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Students at New York’s Rensselaer Polytechnic Institute (RPI) have been hit with a disciplinary inquiry for holding a campus protest, prompting criticism from First Amendment advocates.

The students under investigation are affiliated with Save the Union—a group seeking to retain student control of the student union in defiance of what it sees as years of undue administrative interference—for their participation in an Oct. 13 protest outside of a black-tie fundraising launch event, held during homecoming weekend. The Save the Union event reportedly drew some 1,000 students, alumni, faculty, and staff.

Protesters chanted, “We deserve transparency” and “our Union, our voice,” reported school paper, the Polytechnic.

They later pushed through temporary barriers set up around a portion of the campus and protested in the cordoned-off area for two hours.

Last week, university officials sent letters to at least five individuals informing them that they had been “identified at the demonstration,” and an investigation was underway into possible “trespassing,” “failure to comply with an Institute official,” and “violations of a published Rensselaer/Student Government Policy or Regulation,” specifically rules pertaining to the “maintenance of public order.”

The letters refer to the student handbook for clarification, where the alleged violations are obscurely defined. The charge of disrupting “public order” directs students to the procedure required to obtain administrative authorization for a campus protest, in which the dean of students, Travis Apgar, is empowered with dispensing final approval based on unspecified standards.

The students were denied this authorization to hold last month’s protest, as Apgar said the administration “made a decision some time ago that we would not approve demonstration applications for the [homecoming] dates,” according to reports.

The students circumvented the procedural issue by repackaging it as a “lab class,” to be held by Bill Puka, a tenured professor in the Cognitive Science Department, at the time and location of the demonstration.

The Foundation for Individual Rights in Education (FIRE), a libertarian, First Amendment advocacy organization has sent three letters to RPI in recent weeks admonishing administrators for “their crusade to stamp out student criticism.”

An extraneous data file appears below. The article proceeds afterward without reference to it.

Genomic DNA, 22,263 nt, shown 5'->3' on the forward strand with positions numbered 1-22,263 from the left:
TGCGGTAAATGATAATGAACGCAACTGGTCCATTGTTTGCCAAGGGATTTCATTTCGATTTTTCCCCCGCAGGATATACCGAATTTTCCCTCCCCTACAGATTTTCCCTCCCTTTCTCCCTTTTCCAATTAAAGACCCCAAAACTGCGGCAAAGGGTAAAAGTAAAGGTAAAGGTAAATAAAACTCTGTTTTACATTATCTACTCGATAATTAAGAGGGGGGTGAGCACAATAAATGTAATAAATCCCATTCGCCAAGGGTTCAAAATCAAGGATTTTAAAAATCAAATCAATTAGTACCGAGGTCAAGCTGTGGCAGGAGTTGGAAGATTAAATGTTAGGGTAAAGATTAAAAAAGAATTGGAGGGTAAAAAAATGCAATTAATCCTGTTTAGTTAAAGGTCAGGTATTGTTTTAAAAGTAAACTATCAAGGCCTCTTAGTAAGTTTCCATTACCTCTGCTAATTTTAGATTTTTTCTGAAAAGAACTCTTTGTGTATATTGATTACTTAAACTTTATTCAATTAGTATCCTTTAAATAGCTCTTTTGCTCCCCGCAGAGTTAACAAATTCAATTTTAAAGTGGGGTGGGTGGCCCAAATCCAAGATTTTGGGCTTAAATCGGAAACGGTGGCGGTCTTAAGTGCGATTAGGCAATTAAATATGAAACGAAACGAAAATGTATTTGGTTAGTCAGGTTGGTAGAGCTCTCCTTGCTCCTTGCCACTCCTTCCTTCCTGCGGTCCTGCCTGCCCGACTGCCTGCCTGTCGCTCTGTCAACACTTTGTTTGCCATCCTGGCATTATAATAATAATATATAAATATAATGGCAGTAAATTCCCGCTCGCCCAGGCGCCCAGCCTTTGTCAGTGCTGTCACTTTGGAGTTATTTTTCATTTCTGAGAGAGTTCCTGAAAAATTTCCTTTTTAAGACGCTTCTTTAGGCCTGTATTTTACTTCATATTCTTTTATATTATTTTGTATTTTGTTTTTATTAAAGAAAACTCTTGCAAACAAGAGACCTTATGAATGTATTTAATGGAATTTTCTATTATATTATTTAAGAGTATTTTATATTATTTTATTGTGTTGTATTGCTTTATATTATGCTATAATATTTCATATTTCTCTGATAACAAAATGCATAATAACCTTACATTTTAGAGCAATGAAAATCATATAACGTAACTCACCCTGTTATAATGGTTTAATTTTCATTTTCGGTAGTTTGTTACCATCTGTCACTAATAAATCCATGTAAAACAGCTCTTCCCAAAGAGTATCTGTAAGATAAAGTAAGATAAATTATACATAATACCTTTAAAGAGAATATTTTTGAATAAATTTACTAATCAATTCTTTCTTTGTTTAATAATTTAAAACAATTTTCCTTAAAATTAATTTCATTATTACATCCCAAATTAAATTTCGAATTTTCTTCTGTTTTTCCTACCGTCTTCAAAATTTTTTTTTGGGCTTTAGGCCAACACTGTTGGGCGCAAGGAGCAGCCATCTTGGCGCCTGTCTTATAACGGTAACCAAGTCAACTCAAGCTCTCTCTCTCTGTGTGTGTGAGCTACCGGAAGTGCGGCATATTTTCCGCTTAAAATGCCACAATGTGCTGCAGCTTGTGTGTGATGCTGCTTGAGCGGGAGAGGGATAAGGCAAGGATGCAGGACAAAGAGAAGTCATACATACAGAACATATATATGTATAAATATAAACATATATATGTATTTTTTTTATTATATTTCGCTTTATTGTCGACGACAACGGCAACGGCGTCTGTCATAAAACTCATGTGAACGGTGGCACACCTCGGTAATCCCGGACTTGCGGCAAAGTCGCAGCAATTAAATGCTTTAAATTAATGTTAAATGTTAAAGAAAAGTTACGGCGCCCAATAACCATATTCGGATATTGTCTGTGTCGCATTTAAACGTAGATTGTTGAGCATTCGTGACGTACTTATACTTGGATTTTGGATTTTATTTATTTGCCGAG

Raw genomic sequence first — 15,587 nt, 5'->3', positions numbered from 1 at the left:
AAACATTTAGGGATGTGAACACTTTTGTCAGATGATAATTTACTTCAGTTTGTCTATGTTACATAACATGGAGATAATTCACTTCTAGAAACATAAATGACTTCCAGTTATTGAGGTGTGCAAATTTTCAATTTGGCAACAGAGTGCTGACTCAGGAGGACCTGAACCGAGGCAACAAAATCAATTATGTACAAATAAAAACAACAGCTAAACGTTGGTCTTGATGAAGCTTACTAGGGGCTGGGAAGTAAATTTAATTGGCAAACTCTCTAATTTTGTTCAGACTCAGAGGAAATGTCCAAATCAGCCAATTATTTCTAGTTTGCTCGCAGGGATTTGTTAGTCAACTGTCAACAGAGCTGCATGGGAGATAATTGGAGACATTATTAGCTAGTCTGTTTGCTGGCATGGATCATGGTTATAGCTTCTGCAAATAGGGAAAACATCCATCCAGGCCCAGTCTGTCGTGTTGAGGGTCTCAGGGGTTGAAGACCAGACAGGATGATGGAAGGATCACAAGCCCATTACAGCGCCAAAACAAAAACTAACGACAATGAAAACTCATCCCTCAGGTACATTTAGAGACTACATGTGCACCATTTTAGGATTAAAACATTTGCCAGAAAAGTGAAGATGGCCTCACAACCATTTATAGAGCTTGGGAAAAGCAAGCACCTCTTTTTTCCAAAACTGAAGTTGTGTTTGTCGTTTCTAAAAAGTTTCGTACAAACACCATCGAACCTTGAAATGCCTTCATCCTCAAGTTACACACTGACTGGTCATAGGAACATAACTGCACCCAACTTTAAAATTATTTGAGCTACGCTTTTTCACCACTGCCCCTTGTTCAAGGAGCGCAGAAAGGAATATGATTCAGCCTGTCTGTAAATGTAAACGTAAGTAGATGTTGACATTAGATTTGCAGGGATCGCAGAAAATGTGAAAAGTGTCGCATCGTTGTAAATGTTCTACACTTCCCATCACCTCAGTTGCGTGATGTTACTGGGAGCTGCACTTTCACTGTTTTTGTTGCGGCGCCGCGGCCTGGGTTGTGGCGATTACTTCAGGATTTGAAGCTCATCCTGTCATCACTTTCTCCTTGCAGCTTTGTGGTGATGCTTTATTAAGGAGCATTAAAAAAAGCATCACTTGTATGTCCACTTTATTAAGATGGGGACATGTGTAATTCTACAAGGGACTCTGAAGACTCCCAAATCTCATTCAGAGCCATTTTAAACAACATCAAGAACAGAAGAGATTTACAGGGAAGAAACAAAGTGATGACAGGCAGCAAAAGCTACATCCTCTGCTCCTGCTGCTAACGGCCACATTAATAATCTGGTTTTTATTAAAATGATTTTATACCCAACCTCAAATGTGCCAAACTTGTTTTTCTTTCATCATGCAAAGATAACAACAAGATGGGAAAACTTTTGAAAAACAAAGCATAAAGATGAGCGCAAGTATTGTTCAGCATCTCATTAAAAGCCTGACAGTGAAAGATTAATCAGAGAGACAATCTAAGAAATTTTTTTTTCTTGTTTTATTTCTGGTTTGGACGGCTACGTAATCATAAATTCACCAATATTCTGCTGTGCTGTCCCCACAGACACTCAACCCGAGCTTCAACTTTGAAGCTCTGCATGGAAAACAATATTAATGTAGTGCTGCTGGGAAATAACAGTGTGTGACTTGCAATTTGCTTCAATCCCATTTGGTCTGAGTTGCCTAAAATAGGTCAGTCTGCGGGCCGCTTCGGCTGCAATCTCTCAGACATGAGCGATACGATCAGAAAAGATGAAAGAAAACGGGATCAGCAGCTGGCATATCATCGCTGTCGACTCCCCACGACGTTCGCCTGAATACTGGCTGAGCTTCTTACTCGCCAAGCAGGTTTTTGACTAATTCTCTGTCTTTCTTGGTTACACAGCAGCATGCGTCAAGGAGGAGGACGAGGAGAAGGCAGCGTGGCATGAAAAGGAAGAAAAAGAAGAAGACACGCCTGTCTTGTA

“Rensselaer promises to respect freedom of expression [in its handbook], but in reality is suppressing dissent on campus,” said FIRE Senior Program Officer Adam Steinbaugh in a statement. “Instead of scrutinizing students exercising their right to peacefully demonstrate, Rensselaer needs to scrutinize its own policies and practices.”

“If Rensselaer does not do a quick about-face and abandon its course of conduct, the institute should have to explain, to its accreditor, the disparity between its promises and its conduct,” continued Steinbaugh. “Rensselaer can easily avoid that predicament by dropping the charges, admitting it can do better, and reforming the policies that led it down this path.”

FIRE mentions multiple other anti-free speech offenses by RPI, including disciplinary action taken against students who gave interviews about the protest and the pulling down of Save the Union posters by an individual identified as RPI staff on the day of the demonstration.

Apgar was not immediately available for comment, but in a statement published by the student paper, he said, “it would be inappropriate for me to comment on any individual student’s situation related to the incident,” but that students under investigation participated in a breach of “security barriers as part of an unauthorized demonstration.”

Apgar said he had “several conversations” with protest organizers prior to the demonstration, “in which I shared that if people were to gather that day and comply with security procedures, including staying behind the partitioning, there would be no action necessary.”

“That is not what transpired,” said Apgar. “I am incredibly thankful that no physical harm resulted from any of this group’s actions.”

Save the Union, who maintain they were “peaceful and respectful,” said in a statement, “This latest move by the  [a]dministration is just another in a series of maneuvers aimed at trampling students’ rights and censoring the student voice by wielding fear as an effective weapon.”

In a joint statement, the student union president, Matthew Rand, and grand marshal, Justin Etzine, said, “We—alongside innumerable students, faculty, staff, and even administrators—are both shocked and appalled by the recent revelations as well as the actions taken against these students.”